Hackers are able to track users’ locations thanks to a new smartphone vulnerability.

According to Northeastern Ph.D. student Evangelos Bitsikas, a recently identified text messaging vulnerability could allow hackers to track your devise. His research team discovered the issue by using data obtained from the rather archaic SMS system, which has been the basis for texting on mobile phones since the early 1990s, in combination with a sophisticated machine-learning algorithm. His work is accessible on the arXiv pre-print server.

Bitsikas will publicly submit his findings at the 32nd USENIX Security Symposium in Anaheim, California. “Just by knowing the phone number of the user victim, and having normal network access, you can locate that victim,” he says. “Eventually, this results in tracking the user to various places around the world.” Bitsikas claims that SMS security has barely changed since it was first developed for 2G systems three decades ago. Your phone automatically notifies the sender of a text message when it is transmitted to you; it is effectively a receipt of delivery.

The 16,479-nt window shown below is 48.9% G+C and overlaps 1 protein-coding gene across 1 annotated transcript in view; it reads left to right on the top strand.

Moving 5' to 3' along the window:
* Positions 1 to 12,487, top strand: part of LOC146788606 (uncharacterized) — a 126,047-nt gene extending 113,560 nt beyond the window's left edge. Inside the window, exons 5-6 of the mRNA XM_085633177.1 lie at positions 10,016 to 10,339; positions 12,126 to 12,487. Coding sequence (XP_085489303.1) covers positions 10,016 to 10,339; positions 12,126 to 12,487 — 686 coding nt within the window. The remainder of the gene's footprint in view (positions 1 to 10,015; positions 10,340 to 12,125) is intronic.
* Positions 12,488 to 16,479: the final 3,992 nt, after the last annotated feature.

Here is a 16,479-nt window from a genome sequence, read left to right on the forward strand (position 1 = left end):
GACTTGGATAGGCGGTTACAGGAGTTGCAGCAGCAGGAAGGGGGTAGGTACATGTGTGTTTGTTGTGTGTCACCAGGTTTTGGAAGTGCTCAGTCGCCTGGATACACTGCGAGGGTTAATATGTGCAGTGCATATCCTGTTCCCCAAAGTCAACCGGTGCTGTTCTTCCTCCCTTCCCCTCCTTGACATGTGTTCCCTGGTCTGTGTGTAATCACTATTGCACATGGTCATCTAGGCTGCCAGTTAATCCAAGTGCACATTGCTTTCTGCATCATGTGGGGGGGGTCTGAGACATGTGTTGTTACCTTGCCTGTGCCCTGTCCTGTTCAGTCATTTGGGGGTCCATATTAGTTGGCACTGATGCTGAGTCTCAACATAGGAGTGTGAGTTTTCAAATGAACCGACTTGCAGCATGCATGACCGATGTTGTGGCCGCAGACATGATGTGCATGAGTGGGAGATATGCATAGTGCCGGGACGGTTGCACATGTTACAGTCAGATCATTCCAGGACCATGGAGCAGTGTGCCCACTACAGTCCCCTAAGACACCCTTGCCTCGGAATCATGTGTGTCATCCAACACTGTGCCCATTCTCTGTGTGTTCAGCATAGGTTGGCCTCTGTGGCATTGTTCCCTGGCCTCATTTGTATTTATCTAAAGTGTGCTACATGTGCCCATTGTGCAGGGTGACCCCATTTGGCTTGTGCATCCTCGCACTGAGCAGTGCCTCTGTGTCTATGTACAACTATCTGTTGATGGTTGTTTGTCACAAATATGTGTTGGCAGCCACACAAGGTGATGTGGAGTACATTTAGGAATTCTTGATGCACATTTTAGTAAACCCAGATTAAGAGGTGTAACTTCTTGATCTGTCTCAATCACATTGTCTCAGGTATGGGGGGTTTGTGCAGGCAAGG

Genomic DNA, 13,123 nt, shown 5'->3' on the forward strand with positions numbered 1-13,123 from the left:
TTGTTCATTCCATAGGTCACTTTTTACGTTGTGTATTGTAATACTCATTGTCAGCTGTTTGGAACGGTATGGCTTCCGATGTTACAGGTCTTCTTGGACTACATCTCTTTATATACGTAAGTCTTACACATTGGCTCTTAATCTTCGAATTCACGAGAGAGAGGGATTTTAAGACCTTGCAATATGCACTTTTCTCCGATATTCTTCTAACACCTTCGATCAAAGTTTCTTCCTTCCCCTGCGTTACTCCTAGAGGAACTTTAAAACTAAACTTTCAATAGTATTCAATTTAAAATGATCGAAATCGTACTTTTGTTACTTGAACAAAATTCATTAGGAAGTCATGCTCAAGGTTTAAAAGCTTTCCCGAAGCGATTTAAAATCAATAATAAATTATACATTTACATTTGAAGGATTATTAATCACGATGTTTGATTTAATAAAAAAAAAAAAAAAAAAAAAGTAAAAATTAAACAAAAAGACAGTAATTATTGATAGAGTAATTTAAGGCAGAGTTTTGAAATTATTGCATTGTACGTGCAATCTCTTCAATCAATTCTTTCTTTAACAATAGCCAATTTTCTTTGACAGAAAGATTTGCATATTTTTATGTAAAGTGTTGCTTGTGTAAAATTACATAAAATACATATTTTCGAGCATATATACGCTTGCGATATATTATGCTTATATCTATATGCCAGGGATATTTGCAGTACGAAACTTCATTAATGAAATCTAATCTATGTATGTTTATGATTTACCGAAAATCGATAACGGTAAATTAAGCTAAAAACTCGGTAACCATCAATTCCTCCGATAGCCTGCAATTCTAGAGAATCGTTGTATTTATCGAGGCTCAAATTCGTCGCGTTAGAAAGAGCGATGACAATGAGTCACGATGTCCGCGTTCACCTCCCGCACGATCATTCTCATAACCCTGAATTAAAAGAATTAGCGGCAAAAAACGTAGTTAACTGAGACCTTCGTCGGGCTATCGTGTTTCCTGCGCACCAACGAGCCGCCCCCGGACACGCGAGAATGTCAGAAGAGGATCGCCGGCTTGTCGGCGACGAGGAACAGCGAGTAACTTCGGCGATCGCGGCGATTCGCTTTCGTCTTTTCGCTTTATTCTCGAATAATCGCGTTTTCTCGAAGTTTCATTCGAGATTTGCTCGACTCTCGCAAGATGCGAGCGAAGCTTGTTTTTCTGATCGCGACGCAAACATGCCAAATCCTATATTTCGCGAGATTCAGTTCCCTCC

A hacker could send several text messages to your phone using Bitsikas’ technique. Regardless of whether your communications are encrypted, the hacker could triangulate your location based on the timing of your automated delivery replies.Your position can be determined by the timing of each automated delivery notice that your phone sends. Before Bitsikas’ team utilized machine learning to create an algorithm capable of detecting them, those fingerprints weren’t a concern.

According to Bitsikas, a cybersecurity Ph.D. candidate, “Once the machine-learning model is established, then the attacker is ready to send a few SMS messages.” The machine-learning model receives the results and responds with the anticipated location.

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